Mother's Shovel

We all have favorite garden tools. Are there ones you couldn’t live without?

The American Beech

Last but not least in stunning fall yellows is the beech tree, perhaps my favorite tree of all. The maples have shed their leaves. Oaks are hanging on to drab leaves. Soon the forest will be owned by hemlock and white pine trees but now it’s all about the beech tree. This forest was aglow with shades of yellow as we trekked about 3 miles on beautiful trails.

White pines in the picture below grow through and tower above the slow-growing beech tree’s lemony fall canopy.

white-pine-and-beech

The leaves of beech trees are alternate with toothed margins and straight parallel veins on short stalks. The trunk in the background below is a white pine.

Beech leaves against white pine bark

The beech trunk is said to resemble an elephant’s leg with the smooth, thin, wrinkled light gray bark. What do you think?

img_7597

The leaves that fall and cover the ground are springy and odorless, thus the perfect filler for mattresses for early Americans and those in other countries.

“The leaves of the chestnut tree make very wholesome mattresses to lie on… [Beech leaves]… being gathered about their fall, and somewhat before they are much frost-bitten, afford the best and easiest mattresses in the world to lay under our quilts instead of straw; because, besides their tenderness and loose lying together, they continue sweet for seven or eight years long; before which time straw becomes musty and hard; they are thus used by divers persons of quality in Dauphine; and in Switzerland I have sometimes lain on them to my great refreshment…”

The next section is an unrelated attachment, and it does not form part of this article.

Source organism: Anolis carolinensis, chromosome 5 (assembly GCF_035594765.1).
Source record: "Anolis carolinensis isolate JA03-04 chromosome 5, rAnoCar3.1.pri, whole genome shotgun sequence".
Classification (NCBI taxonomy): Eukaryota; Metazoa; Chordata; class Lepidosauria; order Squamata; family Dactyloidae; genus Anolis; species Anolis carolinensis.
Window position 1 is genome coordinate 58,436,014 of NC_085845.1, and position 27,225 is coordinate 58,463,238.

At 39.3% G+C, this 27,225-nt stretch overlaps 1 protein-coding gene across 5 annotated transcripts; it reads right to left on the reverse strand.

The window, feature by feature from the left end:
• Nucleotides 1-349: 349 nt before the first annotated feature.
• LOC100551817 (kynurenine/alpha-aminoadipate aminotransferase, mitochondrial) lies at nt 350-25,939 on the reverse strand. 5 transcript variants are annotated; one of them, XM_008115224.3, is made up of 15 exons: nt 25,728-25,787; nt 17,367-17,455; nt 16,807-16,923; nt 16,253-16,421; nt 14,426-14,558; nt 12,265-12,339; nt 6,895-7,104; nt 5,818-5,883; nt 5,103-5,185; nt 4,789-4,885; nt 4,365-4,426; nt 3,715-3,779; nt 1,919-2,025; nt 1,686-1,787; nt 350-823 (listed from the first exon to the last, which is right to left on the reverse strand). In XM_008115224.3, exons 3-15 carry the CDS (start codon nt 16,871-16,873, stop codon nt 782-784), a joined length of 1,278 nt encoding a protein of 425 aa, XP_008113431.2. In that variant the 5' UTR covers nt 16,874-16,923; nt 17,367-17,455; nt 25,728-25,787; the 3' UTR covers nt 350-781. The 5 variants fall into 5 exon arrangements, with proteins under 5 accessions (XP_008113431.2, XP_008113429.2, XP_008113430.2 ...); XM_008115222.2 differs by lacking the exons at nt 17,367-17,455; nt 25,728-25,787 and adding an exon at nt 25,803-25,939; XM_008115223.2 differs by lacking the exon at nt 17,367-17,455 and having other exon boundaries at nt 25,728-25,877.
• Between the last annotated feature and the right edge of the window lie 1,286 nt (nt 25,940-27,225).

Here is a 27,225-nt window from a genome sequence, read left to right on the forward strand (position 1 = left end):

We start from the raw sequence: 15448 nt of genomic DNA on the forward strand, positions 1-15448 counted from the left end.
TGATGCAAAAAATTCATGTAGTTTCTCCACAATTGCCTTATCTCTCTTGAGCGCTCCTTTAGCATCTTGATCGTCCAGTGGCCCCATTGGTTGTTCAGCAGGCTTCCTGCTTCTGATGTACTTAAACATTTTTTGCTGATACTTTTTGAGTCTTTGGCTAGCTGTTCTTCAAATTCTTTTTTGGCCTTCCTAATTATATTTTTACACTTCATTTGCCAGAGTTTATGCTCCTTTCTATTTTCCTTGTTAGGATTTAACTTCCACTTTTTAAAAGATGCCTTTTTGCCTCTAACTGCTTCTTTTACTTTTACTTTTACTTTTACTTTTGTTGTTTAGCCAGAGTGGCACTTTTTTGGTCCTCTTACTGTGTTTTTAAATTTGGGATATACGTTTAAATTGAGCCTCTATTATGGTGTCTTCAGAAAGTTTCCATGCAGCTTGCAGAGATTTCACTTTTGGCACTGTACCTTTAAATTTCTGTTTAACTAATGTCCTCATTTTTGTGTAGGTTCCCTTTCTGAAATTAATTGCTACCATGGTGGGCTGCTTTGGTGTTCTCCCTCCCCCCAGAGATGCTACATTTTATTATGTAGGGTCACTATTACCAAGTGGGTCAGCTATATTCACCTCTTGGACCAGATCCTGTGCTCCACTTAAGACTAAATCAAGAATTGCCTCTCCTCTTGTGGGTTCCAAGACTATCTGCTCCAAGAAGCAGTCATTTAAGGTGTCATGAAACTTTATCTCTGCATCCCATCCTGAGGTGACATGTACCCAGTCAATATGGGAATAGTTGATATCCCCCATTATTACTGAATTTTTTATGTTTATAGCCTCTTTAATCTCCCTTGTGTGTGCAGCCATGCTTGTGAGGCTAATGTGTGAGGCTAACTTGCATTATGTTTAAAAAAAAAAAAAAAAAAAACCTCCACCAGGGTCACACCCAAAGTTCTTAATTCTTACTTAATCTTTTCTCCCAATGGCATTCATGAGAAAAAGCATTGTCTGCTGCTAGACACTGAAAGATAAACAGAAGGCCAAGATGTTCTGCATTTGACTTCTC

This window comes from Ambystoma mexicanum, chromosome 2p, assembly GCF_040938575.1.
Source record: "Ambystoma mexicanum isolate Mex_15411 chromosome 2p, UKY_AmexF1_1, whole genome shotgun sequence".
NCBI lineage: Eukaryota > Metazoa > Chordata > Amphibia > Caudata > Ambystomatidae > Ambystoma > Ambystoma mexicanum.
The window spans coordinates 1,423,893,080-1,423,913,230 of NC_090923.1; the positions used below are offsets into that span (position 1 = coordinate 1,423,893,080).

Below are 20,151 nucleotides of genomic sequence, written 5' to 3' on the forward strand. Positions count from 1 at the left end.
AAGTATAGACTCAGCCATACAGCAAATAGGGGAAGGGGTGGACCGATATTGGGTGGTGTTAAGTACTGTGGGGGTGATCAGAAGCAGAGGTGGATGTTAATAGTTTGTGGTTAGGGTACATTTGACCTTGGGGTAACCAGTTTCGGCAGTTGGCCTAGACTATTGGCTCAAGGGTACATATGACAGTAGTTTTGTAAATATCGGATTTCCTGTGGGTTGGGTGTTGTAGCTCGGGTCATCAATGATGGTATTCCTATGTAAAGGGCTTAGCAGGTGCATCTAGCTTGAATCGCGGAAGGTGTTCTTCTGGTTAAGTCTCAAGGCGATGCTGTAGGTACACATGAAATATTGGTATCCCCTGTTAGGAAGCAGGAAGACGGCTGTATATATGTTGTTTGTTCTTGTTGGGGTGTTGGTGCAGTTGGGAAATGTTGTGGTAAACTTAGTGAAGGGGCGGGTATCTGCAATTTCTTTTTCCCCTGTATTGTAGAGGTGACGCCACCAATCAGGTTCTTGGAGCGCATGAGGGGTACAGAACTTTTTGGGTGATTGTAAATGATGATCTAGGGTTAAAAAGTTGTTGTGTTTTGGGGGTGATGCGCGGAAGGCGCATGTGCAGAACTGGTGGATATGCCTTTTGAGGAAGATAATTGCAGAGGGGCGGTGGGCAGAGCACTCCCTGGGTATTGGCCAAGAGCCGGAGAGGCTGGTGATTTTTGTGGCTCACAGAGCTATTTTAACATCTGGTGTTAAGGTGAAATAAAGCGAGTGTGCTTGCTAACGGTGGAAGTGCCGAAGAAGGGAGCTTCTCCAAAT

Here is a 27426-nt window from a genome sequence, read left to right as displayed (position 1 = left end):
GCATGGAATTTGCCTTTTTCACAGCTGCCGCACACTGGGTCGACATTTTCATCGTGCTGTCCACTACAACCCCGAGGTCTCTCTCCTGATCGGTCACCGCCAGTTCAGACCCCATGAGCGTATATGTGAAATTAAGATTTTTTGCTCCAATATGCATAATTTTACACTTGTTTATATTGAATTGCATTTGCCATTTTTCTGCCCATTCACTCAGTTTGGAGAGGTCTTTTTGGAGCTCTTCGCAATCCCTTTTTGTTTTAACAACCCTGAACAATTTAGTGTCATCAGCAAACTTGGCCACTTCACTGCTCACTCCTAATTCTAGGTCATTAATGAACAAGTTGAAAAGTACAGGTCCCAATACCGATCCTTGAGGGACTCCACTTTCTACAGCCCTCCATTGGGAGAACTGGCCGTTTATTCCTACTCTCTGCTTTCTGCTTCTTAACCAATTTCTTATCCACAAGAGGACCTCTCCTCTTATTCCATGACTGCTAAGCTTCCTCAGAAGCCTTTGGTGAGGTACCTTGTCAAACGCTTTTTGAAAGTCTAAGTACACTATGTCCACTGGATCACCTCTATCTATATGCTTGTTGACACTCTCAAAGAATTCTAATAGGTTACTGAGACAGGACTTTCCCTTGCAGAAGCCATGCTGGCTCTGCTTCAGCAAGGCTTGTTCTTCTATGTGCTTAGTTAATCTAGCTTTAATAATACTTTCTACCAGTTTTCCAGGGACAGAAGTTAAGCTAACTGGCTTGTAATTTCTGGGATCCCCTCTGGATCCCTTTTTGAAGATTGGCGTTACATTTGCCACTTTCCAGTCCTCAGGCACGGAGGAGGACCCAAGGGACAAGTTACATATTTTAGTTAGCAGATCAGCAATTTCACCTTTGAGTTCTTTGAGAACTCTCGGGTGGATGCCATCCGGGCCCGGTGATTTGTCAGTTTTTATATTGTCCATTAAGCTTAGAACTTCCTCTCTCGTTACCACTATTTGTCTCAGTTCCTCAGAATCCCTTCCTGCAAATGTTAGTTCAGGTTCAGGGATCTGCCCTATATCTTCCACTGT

John Evelyn, Sylva: A discourse of forest-trees, 1670.

Beech Leaves

To see the massive old beech tree we left behind in Virginia, click HERE. Beneath the tree we recovered a wine bottle from the late 1700’s or early 1800’s and very large oyster shells discarded in a pit. It was fun to think the tree sheltered those folks at an early American oyster roast.

“I frequently tramped eight or ten miles through the deepest snow
to keep an appointment with a beech-tree…..”
– Henry David Thoreau, 1817 – 1862

Autumn in New Hampshire

Orange pumpkins, colorful gourds, vibrant mums, and Indian corn at garden centers and roadside stands tell us that fall has officially arrived. Although today, September 23, marks the first day of fall, subtle signs have been all around us for weeks.

Click photos to enlarge.

Rolling Green Nurserygourds at Rolling Green Nursery The change of seasons seems to begin around the time of our Harvest Moon when days begin to shorten, nights become cooler, and frequent morning mists create crystal dew drops on spiderwebs and fading blooms in the garden.

Harvest MoonGrasses become the star of the late summer/fall garden. The inflorescences of various species of grasses, whether fuzzy or lacy, replace the fading flowers of summer.